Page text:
*18. Bernardino Luini. Christ disputing with the Doctors-a very beautiful picture injured by restoration. The Saviour is twenty-four, not twelve.

748. Girolamo dai Libri of Verona, 1472--1555. St. Anne with the Virgin and Child seated under a lemon-tree (the especial characteristic of the master), and three angels serenading. Behind is the wattled fence of reeds so common in Italy still, entwined with roses. From the Church of Santa Maria della Scala at Verona.

734. Andrea da Solario (Milanese School), 1458-1516. A noble Portrait of Giovanni Cristoforo Longorio, painted in 1505. The background is most beautiful.

728. Giovanni Antonio Beltrafio of Milan, 1467-1516. Madonna and Child--the Virgin is no peasant, but a noble Milanese lady backed by a rich green curtain wrought with gold.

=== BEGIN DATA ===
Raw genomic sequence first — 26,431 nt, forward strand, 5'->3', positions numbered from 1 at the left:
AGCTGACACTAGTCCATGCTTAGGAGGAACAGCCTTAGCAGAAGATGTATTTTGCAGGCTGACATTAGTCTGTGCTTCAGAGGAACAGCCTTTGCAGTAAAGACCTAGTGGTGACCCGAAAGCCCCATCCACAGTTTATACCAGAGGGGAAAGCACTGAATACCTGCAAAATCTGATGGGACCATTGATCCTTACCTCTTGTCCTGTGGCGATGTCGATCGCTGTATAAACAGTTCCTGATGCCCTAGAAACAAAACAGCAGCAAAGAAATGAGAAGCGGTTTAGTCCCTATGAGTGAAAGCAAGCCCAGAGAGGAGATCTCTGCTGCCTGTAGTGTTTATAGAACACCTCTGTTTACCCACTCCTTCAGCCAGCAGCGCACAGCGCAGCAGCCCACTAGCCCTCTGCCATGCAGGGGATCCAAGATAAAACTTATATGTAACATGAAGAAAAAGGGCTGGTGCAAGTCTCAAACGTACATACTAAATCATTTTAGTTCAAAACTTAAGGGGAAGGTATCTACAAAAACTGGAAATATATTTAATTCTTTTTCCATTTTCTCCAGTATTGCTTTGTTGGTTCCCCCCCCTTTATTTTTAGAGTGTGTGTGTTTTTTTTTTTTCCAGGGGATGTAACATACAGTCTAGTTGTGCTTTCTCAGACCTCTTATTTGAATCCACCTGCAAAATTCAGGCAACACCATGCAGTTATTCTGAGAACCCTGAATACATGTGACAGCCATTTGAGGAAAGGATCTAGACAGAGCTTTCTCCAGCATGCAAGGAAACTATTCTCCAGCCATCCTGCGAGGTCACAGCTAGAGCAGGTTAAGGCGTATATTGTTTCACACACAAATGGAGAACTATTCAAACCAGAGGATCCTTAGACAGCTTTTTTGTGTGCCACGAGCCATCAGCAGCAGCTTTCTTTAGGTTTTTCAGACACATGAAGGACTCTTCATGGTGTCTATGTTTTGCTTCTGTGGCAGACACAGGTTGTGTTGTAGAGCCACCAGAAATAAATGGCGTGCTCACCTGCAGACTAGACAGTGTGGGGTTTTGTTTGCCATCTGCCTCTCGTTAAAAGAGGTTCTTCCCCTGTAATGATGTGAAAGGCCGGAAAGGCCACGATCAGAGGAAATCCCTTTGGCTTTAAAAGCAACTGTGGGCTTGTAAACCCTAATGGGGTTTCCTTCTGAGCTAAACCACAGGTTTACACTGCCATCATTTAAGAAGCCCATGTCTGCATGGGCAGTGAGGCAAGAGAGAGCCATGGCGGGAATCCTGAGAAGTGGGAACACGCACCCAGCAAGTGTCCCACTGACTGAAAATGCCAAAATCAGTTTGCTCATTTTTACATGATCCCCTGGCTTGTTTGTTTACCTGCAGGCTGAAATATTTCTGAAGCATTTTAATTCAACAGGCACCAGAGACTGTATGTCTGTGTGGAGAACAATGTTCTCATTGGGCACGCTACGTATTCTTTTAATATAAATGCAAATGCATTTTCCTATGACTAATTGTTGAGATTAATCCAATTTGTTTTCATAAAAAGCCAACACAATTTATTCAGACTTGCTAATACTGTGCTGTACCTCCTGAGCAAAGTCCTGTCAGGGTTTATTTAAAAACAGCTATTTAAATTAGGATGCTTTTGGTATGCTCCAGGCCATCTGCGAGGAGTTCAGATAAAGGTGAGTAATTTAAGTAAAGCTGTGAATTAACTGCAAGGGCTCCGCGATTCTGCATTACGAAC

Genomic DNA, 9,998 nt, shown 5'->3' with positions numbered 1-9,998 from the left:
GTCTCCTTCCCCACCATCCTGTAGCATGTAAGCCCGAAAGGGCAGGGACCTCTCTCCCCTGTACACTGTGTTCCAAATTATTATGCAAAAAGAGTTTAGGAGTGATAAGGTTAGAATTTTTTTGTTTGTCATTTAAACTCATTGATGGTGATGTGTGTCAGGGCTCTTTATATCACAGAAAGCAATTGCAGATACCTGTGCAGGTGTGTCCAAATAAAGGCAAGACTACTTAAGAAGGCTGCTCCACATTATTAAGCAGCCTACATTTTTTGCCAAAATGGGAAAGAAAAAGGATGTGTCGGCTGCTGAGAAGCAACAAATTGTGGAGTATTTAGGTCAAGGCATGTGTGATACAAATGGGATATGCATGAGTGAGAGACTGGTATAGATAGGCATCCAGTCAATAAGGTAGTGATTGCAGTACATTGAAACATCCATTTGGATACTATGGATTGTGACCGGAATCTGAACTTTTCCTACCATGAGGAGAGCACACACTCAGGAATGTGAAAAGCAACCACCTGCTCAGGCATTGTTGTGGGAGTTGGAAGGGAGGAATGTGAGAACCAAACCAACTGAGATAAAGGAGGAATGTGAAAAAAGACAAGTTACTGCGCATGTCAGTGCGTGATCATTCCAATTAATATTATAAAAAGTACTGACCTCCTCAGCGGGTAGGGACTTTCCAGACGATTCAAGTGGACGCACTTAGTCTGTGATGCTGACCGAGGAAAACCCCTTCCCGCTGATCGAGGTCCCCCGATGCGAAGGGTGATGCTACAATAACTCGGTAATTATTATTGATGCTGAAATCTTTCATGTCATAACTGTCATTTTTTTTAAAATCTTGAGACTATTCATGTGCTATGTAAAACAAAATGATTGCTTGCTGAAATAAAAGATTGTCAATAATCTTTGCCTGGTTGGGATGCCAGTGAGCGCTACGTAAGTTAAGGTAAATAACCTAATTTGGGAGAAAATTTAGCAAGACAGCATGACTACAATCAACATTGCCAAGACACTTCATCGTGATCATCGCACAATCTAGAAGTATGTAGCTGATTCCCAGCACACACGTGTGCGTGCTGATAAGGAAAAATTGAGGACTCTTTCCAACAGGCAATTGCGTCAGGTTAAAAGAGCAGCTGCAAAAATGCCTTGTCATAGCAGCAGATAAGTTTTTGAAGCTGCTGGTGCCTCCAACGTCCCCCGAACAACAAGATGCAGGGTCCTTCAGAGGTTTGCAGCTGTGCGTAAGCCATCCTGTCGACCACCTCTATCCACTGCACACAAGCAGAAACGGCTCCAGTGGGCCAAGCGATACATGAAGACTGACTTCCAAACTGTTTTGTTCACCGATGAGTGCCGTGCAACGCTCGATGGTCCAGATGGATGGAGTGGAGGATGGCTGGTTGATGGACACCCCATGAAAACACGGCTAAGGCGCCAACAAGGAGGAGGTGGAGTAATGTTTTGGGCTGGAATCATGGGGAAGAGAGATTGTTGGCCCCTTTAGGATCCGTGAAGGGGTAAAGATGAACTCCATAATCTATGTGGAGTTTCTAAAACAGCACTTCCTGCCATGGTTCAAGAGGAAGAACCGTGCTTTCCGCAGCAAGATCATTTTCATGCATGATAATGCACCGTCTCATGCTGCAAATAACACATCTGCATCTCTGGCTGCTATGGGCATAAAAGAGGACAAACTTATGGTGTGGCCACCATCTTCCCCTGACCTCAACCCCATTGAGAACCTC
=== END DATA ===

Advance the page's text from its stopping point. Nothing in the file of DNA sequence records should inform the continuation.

700. Bernardino Lanini of Vercelli, sixteenth century. Madonna and Child--the child playfully shrinks from the smiling St. Catherine. St. Paul gives it an apple; St. Gregory and St. Joseph stand in the background.

*27. Raffaelle. Pope Julius II.-a repetition of the well-known picture at Florence.

24. Sebastiano Luciani of Venice, generally called Sebastian del Piombo, from his being keeper of the Leaden Seals, 1485-1547. The Portrait of a Lady, supposed to be Giulia Gonzaga, painted as St. Apollonia (as is indicated by the pincers). Called a divine picture by Vasari.

* 10. Antonio Allegri (commonly called II Correggio from his birth. place), the great artist of Parma, 1493-1534. Mercury teaching Cupid his letters, while Venus holds his bow. Purchased by Charles I. from the Duke of Mantua in 1630, but sold with the rest of the royal collection and purchased by the Duke of Alva, from whom it passed into the collection of Godoy, Prince of the Peace. When his collection was sold at Madrid during the French invasion, it was bought by Murat and taken to the royal palace at Naples. Queen Caroline carried it off with her to Vienna, and it was bought from her collection by the Marquis of Londonderry.